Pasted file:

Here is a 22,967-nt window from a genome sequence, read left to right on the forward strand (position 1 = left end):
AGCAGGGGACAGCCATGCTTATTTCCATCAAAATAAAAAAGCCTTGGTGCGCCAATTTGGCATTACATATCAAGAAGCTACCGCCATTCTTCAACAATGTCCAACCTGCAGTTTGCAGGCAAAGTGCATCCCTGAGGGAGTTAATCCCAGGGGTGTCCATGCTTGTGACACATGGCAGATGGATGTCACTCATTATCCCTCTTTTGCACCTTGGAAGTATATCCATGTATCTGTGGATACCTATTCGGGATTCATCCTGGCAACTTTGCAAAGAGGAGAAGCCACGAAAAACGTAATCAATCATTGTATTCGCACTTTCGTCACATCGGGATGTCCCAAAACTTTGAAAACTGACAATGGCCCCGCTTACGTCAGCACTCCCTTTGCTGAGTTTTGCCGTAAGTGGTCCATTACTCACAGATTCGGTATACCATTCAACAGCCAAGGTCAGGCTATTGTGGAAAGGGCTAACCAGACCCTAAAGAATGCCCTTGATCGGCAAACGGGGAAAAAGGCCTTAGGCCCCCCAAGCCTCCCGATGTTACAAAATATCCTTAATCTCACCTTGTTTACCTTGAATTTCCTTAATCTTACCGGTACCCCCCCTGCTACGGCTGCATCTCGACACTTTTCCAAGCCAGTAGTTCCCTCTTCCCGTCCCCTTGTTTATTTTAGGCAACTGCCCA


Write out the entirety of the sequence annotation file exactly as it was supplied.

Here is a 22,967-nt window from a genome sequence, read left to right on the forward strand (position 1 = left end):
AGCAGGGGACAGCCATGCTTATTTCCATCAAAATAAAAAAGCCTTGGTGCGCCAATTTGGCATTACATATCAAGAAGCTACCGCCATTCTTCAACAATGTCCAACCTGCAGTTTGCAGGCAAAGTGCATCCCTGAGGGAGTTAATCCCAGGGGTGTCCATGCTTGTGACACATGGCAGATGGATGTCACTCATTATCCCTCTTTTGCACCTTGGAAGTATATCCATGTATCTGTGGATACCTATTCGGGATTCATCCTGGCAACTTTGCAAAGAGGAGAAGCCACGAAAAACGTAATCAATCATTGTATTCGCACTTTCGTCACATCGGGATGTCCCAAAACTTTGAAAACTGACAATGGCCCCGCTTACGTCAGCACTCCCTTTGCTGAGTTTTGCCGTAAGTGGTCCATTACTCACAGATTCGGTATACCATTCAACAGCCAAGGTCAGGCTATTGTGGAAAGGGCTAACCAGACCCTAAAGAATGCCCTTGATCGGCAAACGGGGAAAAAGGCCTTAGGCCCCCCAAGCCTCCCGATGTTACAAAATATCCTTAATCTCACCTTGTTTACCTTGAATTTCCTTAATCTTACCGGTACCCCCCCTGCTACGGCTGCATCTCGACACTTTTCCAAGCCAGTAGTTCCCTCTTCCCGTCCCCTTGTTTATTTTAGGCAACTGCCCA